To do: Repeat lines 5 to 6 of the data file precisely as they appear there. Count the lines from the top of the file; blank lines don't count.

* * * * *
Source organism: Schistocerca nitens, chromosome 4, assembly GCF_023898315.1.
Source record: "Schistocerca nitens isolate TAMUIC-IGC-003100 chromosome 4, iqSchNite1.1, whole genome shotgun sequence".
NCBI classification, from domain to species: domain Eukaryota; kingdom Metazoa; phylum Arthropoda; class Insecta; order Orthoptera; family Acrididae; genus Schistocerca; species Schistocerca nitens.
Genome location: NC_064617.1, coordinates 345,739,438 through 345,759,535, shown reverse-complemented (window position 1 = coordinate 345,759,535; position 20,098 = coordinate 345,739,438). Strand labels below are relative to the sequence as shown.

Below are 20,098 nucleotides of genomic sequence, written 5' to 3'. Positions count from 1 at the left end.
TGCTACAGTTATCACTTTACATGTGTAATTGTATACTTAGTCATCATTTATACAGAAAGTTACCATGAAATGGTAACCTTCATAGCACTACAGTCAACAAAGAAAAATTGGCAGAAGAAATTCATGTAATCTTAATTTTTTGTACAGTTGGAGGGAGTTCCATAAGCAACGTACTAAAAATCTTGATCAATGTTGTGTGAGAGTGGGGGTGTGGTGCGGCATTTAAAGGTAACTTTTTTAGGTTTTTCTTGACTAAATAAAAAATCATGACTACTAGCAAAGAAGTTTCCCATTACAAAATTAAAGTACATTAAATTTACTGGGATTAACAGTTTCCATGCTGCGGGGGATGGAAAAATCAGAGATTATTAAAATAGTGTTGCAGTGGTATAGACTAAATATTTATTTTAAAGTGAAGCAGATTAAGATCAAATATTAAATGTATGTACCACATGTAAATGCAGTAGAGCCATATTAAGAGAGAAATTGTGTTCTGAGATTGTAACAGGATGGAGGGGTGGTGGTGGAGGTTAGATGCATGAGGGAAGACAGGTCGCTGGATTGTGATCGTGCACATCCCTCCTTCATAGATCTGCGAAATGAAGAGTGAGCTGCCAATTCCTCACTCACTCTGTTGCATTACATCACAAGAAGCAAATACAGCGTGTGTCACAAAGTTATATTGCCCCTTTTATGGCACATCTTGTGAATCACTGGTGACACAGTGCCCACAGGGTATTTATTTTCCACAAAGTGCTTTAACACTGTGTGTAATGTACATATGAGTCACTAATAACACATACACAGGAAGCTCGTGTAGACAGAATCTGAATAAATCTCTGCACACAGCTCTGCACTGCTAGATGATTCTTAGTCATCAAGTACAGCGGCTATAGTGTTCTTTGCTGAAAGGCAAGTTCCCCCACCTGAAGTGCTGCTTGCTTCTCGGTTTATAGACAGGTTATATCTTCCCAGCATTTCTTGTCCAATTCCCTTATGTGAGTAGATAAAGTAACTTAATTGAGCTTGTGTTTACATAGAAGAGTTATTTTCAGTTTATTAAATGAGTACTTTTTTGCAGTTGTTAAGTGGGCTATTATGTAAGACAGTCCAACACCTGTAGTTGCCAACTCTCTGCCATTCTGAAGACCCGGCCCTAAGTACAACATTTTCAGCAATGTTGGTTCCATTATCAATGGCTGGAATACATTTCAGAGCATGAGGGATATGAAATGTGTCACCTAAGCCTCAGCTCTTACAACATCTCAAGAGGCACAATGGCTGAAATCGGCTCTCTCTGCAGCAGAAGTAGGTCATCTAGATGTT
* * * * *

Below are 20,098 nucleotides of genomic sequence, written 5' to 3'. Positions count from 1 at the left end.
TGCTACAGTTATCACTTTACATGTGTAATTGTATACTTAGTCATCATTTATACAGAAAGTTACCATGAAATGGTAACCTTCATAGCACTACAGTCAACAAAGAAAAATTGGCAGAAGAAATTCATGTAATCTTAATTTTTTGTACAGTTGGAGGGAGTTCCATAAGCAACGTACTAAAAATCTTGATCAATGTTGTGTGAGAGTGGGGGTGTGGTGCGGCATTTAAAGGTAACTTTTTTAGGTTTTTCTTGACTAAATAAAAAATCATGACTACTAGCAAAGAAGTTTCCCATTACAAAATTAAAGTACATTAAATTTACTGGGATTAACAGTTTCCATGCTGCGGGGGATGGAAAAATCAGAGATTATTAAAATAGTGTTGCAGTGGTATAGACTAAATATTTATTTTAAAGTGAAGCAGATTAAGATCAAATATTAAATGTATGTACCACATGTAAATGCAGTAGAGCCATATTAAGAGAGAAATTGTGTTCTGAGATTGTAACAGGATGGAGGGGTGGTGGTGGAGGTTAGATGCATGAGGGAAGACAGGTCGCTGGATTGTGATCGTGCACATCCCTCCTTCATAGATCTGCGAAATGAAGAGTGAGCTGCCAATTCCTCACTCACTCTGTTGCATTACATCACAAGAAGCAAATACAGCGTGTGTCACAAAGTTATATTGCCCCTTTTATGGCACATCTTGTGAATCACTGGTGACACAGTGCCCACAGGGTATTTATTTTCCACAAAGTGCTTTAACACTGTGTGTAATGTACATATGAGTCACTAATAACACATACACAGGAAGCTCGTGTAGACAGAATCTGAATAAATCTCTGCACACAGCTCTGCACTGCTAGATGATTCTTAGTCATCAAGTACAGCGGCTATAGTGTTCTTTGCTGAAAGGCAAGTTCCCCCACCTGAAGTGCTGCTTGCTTCTCGGTTTATAGACAGGTTATATCTTCCCAGCATTTCTTGTCCAATTCCCTTATGTGAGTAGATAAAGTAACTTAATTGAGCTTGTGTTTACATAGAAGAGTTATTTTCAGTTTATTAAATGAGTACTTTTTTGCAGTTGTTAAGTGGGCTATTATGTAAGACAGTCCAACACCTGTAGTTGCCAACTCTCTGCCATTCTGAAGACCCGGCCCTAAGTACAACATTTTCAGCAATGTTGGTTCCATTATCAATGGCTGGAATACATTTCAGAGCATGAGGGATATGAAATGTGTCACCTAAGCCTCAGCTCTTACAACATCTCAAGAGGCACAATGGCTGAAATCGGCTCTCTCTGCAGCAGAAGTAGGTCATCTAGATGTT